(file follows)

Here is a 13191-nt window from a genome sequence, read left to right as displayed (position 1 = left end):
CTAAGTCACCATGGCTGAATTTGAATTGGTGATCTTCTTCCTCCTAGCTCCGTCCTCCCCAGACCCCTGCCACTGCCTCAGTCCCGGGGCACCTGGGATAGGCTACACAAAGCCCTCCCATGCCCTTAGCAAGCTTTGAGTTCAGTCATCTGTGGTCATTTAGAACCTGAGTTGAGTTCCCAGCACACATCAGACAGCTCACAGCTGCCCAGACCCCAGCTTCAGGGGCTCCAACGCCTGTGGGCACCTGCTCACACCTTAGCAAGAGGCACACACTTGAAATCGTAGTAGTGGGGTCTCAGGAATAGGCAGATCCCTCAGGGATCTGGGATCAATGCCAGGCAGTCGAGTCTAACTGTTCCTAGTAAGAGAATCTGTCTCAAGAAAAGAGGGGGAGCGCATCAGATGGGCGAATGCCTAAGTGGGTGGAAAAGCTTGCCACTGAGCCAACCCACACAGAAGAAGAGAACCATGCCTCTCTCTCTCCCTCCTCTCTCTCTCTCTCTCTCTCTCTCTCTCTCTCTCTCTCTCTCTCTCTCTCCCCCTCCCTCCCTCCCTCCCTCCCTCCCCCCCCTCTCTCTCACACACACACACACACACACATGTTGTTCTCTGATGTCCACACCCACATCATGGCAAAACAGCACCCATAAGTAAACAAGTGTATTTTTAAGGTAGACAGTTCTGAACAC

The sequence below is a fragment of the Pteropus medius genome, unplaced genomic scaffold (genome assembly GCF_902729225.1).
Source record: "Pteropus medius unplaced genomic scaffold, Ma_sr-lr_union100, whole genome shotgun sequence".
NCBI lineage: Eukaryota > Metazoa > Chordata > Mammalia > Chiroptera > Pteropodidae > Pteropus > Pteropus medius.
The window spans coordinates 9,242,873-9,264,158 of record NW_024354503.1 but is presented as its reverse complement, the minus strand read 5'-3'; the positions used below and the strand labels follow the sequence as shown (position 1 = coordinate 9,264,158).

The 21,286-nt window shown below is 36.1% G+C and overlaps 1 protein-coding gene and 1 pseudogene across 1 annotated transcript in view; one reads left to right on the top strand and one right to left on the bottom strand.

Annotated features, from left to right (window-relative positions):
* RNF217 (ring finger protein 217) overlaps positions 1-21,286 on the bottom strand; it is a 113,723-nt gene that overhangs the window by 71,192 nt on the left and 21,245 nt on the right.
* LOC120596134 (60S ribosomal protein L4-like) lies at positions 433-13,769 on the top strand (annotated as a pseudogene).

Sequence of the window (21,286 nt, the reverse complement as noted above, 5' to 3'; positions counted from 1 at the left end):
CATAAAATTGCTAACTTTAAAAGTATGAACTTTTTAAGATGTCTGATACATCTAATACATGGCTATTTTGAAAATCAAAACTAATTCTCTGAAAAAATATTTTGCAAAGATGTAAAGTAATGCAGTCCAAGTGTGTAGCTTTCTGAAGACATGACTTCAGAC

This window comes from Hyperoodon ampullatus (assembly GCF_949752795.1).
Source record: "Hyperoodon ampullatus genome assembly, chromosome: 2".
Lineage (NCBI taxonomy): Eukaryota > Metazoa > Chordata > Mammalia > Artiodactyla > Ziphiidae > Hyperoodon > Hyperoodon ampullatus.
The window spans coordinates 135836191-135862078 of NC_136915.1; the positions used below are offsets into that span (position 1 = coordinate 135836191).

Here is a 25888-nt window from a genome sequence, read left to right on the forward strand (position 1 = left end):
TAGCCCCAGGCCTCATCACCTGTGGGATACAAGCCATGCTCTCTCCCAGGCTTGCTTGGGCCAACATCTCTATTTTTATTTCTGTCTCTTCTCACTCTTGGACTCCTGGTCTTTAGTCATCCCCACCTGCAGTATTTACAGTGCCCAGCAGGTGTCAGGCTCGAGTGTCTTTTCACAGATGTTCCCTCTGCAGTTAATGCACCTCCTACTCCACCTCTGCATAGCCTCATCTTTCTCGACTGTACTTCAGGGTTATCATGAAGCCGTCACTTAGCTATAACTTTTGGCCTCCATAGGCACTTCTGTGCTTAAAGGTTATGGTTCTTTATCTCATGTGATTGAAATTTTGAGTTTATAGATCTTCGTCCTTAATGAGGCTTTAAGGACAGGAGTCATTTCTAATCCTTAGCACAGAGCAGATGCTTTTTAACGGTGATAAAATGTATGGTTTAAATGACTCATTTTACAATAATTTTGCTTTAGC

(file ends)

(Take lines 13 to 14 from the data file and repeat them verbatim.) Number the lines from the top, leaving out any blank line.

This window comes from Hyperoodon ampullatus (assembly GCF_949752795.1).
Source record: "Hyperoodon ampullatus genome assembly, chromosome: 2".